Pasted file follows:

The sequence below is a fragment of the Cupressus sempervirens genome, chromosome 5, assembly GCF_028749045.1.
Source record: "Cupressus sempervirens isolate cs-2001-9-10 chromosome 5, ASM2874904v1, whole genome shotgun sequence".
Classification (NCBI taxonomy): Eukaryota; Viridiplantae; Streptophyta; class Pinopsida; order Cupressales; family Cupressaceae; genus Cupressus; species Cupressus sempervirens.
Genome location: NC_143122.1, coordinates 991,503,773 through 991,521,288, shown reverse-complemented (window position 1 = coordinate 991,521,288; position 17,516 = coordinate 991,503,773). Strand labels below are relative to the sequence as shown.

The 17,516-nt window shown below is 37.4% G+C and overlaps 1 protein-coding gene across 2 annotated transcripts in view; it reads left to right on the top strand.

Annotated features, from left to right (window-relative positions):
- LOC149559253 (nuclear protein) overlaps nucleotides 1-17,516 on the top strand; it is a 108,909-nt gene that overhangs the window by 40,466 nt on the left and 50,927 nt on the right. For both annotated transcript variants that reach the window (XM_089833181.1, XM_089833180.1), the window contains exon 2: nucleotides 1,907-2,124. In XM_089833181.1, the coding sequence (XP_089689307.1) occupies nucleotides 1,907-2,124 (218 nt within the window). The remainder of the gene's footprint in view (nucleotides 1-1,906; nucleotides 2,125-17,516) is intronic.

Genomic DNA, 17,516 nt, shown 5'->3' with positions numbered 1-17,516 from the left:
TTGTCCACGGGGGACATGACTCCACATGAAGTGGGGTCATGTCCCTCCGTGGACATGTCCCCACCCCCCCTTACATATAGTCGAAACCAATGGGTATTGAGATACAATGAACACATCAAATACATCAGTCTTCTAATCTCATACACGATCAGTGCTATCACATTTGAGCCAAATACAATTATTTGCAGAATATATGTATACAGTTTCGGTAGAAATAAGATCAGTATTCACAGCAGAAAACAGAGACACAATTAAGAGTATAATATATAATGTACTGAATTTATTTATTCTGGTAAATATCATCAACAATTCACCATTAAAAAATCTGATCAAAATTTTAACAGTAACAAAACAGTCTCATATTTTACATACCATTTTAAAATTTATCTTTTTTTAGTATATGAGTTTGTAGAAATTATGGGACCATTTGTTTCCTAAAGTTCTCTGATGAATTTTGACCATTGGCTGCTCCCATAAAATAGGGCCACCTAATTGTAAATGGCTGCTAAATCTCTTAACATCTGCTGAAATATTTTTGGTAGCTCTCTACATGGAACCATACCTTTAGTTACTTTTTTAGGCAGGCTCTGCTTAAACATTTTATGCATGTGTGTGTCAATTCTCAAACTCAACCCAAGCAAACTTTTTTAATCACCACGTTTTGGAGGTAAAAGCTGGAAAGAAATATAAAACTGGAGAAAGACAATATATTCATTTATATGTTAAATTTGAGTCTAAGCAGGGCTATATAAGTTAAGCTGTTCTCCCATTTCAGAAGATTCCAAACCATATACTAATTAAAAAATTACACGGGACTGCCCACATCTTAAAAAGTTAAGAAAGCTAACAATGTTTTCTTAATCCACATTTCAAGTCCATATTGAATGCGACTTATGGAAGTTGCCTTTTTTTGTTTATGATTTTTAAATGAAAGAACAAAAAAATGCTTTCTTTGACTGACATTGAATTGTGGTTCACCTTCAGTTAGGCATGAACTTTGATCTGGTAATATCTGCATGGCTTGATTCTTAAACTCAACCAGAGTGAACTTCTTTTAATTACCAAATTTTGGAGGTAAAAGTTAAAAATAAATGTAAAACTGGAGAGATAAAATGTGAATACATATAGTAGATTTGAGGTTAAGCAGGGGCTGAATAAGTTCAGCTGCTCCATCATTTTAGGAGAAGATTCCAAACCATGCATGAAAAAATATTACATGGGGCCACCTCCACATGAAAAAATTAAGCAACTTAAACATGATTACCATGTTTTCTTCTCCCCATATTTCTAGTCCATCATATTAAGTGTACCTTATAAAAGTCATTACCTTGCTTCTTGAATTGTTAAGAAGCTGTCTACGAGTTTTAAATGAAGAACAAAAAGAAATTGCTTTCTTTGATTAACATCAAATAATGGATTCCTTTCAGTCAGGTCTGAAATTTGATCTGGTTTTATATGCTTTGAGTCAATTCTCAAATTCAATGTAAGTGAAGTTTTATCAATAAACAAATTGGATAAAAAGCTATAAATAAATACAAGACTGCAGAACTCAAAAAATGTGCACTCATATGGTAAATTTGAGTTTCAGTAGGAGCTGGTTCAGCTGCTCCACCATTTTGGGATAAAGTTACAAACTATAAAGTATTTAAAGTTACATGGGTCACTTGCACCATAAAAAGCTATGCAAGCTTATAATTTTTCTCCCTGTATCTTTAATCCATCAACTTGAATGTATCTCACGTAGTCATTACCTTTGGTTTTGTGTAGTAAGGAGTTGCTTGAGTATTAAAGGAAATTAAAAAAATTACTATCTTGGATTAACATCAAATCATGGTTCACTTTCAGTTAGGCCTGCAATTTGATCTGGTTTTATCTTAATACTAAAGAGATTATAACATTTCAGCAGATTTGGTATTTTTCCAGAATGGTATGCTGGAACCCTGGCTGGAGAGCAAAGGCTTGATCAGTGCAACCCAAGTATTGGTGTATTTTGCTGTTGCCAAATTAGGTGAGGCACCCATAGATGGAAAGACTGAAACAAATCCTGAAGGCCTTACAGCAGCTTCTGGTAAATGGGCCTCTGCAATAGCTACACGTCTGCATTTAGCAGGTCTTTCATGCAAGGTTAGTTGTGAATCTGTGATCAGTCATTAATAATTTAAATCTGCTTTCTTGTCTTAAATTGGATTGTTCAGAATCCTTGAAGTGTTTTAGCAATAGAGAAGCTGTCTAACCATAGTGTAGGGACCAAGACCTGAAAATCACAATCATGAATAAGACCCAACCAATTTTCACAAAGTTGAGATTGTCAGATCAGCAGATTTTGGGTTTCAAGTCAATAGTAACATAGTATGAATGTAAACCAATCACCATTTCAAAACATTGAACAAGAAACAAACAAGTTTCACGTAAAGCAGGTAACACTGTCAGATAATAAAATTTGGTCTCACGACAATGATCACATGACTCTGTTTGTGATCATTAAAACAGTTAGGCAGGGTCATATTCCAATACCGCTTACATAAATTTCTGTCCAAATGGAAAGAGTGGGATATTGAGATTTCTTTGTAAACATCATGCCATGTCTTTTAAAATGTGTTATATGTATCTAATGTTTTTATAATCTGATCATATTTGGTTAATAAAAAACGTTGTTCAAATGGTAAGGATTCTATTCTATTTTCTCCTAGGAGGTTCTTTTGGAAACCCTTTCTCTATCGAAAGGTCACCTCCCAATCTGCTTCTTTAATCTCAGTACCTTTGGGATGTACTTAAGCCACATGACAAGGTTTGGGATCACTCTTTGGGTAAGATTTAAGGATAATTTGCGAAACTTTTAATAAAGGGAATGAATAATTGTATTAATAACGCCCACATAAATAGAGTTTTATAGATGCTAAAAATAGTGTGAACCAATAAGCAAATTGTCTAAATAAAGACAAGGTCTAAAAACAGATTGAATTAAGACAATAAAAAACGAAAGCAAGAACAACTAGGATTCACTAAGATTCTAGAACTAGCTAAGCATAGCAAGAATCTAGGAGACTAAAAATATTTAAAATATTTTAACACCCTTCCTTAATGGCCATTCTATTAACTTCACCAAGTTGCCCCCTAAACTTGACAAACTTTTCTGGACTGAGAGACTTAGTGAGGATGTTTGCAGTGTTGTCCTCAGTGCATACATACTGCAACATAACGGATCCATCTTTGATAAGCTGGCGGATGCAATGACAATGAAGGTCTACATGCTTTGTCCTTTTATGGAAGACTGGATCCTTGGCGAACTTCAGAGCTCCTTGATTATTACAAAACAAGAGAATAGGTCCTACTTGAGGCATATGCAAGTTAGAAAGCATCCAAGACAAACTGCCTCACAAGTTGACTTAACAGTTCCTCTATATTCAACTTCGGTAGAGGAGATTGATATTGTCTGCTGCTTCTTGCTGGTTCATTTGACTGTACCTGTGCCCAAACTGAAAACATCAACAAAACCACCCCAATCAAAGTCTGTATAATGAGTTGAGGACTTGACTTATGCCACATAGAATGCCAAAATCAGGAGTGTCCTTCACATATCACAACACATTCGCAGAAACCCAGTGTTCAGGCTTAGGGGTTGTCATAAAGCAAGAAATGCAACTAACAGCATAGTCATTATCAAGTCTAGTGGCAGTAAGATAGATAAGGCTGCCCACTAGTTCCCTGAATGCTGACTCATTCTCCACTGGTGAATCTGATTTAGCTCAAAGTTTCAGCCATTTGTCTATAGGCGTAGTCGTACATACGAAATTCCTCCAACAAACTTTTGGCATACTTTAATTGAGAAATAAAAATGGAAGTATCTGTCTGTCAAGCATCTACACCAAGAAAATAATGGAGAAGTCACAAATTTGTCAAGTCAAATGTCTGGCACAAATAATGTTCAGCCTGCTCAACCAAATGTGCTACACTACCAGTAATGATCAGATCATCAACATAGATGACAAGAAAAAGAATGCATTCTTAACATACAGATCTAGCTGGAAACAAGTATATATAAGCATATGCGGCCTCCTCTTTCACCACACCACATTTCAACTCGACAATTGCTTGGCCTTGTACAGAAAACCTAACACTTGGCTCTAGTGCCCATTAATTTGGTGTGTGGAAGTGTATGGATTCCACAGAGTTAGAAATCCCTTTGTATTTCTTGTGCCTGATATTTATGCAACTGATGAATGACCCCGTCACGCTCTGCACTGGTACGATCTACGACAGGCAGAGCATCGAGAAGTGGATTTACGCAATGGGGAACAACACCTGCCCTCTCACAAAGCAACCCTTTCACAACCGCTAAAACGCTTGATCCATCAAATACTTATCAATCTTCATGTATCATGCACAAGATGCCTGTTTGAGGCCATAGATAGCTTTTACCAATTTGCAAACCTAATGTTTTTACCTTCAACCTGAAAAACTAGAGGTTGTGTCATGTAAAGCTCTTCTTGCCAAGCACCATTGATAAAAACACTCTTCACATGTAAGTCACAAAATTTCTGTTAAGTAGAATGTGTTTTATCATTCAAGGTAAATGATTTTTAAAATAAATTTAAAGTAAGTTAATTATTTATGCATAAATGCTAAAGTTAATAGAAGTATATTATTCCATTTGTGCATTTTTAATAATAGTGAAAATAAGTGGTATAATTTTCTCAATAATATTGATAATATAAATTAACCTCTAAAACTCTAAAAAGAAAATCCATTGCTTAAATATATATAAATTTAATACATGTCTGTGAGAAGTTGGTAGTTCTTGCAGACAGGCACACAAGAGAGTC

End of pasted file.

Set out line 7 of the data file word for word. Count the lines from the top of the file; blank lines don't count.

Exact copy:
- LOC149559253 (nuclear protein) overlaps nucleotides 1-17,516 on the top strand; it is a 108,909-nt gene that overhangs the window by 40,466 nt on the left and 50,927 nt on the right. For both annotated transcript variants that reach the window (XM_089833181.1, XM_089833180.1), the window contains exon 2: nucleotides 1,907-2,124. In XM_089833181.1, the coding sequence (XP_089689307.1) occupies nucleotides 1,907-2,124 (218 nt within the window). The remainder of the gene's footprint in view (nucleotides 1-1,906; nucleotides 2,125-17,516) is intronic.